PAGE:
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20130818
20130818
Search Results 0 to 7 of about 8 (some duplicates have been removed)
of his relationship with his wife, france, and parishioners in louisiana. this is about an hour. >> it is truly a pleasure to be with you. i cannot get a high enough or strong enough appreciation for the great turnout. thank you. you have been with me from the very beginning. if chammy great kindness. it would not -- but would not have to talk about it very much longer for me to tear up. thank you. thank you. i am every day amazed -- i am amazed at how many things that were lost have been replaced. and is intellectually people are stepping up to replace all of those little lost during this throughout my life. so thank you for that. thank you. give yourself a round of applause for that place. [applause] i am going to try to read rather quickly. if you have your bibles with you -- [laughter] i don't know if i have read in public without having to say that. so bear with me. you know anything about me, and he should know probably more than you want to if you have read the book, you know that i am not the world's best reader. probably the world's worst speller. i was the child sittin
to be to be where he is at his age. >> i'm 19. >> around his hometown of baton rouge, louisiana, polite is known as the kid that graduated with a degree from physics from southern university around the age many of his peers hasn't finished high school. he has been advanced from a very young age. >> that started when i was about three-years old. >> when polite's father tired of how often his son was sick at pre-school decided to home school him until age five. the problem was, dad did too good a job. >> by the time i was five, i was already reading and doing math on a fourth great level. >> polite's father retired from being a teacher to other people's children to teach his for the next nine years. >> that's where i will always love my dad for that. >> while being one of a kind in college wasn't too bad, being one of the gang at berkeley is much, much better. >> for me, it's great, because i've never felt normal before. i never felt not different. >> this thing should really be up higher. >> okay. >> polite says his success story is a simple one, about a dedicated father passing on to his son a d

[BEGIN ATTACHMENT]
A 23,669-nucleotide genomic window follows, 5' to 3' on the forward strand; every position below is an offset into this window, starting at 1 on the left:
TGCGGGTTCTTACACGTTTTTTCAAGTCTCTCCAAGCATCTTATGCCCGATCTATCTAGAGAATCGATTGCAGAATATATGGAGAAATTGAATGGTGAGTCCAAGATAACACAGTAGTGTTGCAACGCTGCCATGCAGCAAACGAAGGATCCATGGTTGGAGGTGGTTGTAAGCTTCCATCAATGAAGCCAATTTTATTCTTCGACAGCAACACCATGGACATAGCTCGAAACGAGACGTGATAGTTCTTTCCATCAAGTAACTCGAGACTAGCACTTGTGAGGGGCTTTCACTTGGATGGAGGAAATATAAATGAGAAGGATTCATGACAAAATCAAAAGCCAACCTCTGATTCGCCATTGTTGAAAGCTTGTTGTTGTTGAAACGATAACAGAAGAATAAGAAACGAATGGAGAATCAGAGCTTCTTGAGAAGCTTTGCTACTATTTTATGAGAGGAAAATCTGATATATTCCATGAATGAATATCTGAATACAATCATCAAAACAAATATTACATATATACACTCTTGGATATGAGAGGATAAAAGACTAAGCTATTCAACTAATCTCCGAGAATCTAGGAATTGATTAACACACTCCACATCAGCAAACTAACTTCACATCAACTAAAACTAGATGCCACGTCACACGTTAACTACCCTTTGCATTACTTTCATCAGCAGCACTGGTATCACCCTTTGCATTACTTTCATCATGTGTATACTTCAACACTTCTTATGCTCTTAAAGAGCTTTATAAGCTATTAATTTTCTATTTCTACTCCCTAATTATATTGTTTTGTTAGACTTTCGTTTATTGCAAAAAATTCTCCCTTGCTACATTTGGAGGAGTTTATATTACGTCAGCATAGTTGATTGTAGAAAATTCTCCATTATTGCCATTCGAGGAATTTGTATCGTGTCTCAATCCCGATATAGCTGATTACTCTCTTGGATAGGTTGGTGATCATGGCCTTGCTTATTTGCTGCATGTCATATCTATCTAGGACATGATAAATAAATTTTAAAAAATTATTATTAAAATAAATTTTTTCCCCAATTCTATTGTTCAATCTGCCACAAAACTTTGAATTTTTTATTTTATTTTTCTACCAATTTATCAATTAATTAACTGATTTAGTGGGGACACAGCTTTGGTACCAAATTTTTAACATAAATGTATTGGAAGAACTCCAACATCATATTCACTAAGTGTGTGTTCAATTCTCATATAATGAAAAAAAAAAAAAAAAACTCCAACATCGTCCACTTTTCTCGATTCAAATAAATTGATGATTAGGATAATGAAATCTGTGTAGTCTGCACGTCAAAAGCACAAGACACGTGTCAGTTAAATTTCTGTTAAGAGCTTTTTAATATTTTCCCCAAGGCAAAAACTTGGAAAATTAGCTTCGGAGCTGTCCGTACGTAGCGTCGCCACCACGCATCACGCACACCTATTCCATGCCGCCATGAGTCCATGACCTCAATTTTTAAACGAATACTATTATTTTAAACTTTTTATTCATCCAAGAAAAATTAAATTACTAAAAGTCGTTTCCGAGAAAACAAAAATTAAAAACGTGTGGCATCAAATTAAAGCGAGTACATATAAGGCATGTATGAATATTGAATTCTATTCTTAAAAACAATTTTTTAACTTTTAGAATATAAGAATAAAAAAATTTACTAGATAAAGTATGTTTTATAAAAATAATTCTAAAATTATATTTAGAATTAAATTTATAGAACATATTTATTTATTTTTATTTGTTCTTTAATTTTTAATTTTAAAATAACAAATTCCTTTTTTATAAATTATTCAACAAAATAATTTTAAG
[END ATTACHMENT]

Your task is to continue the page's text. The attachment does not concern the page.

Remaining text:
: around his hometown of baton rouge, louisiana, polit is known as the kid who graduated with a degree in physics from southern university around the age many of his peers hadn't finished high school. it was nothing new for polit. he's been advanced for his age from a very young age. >> that started when i was about 3 years old. >> reporter: when polit's father tired of how often his son was sick at preschool decided to home school him until age 5. problem was, dad did too good of job. >> by the time i was 5, i was already reading and doing math on the fourth grade level. >> reporter: polit's father then retired from being a teacher to other people's children to teach his for the next nine years. >> that's -- i love my dad for that. >> reporter: while polit says being one of a kind in college wasn't too bad, being one of the gang at berkeley is much, much better. >> for me, it's great. because i've never felt normal before. i've never felt not different. >> this thing should really be up higher. >> okay. >> reporter: polit says his success story is actually a simple one. about a dedica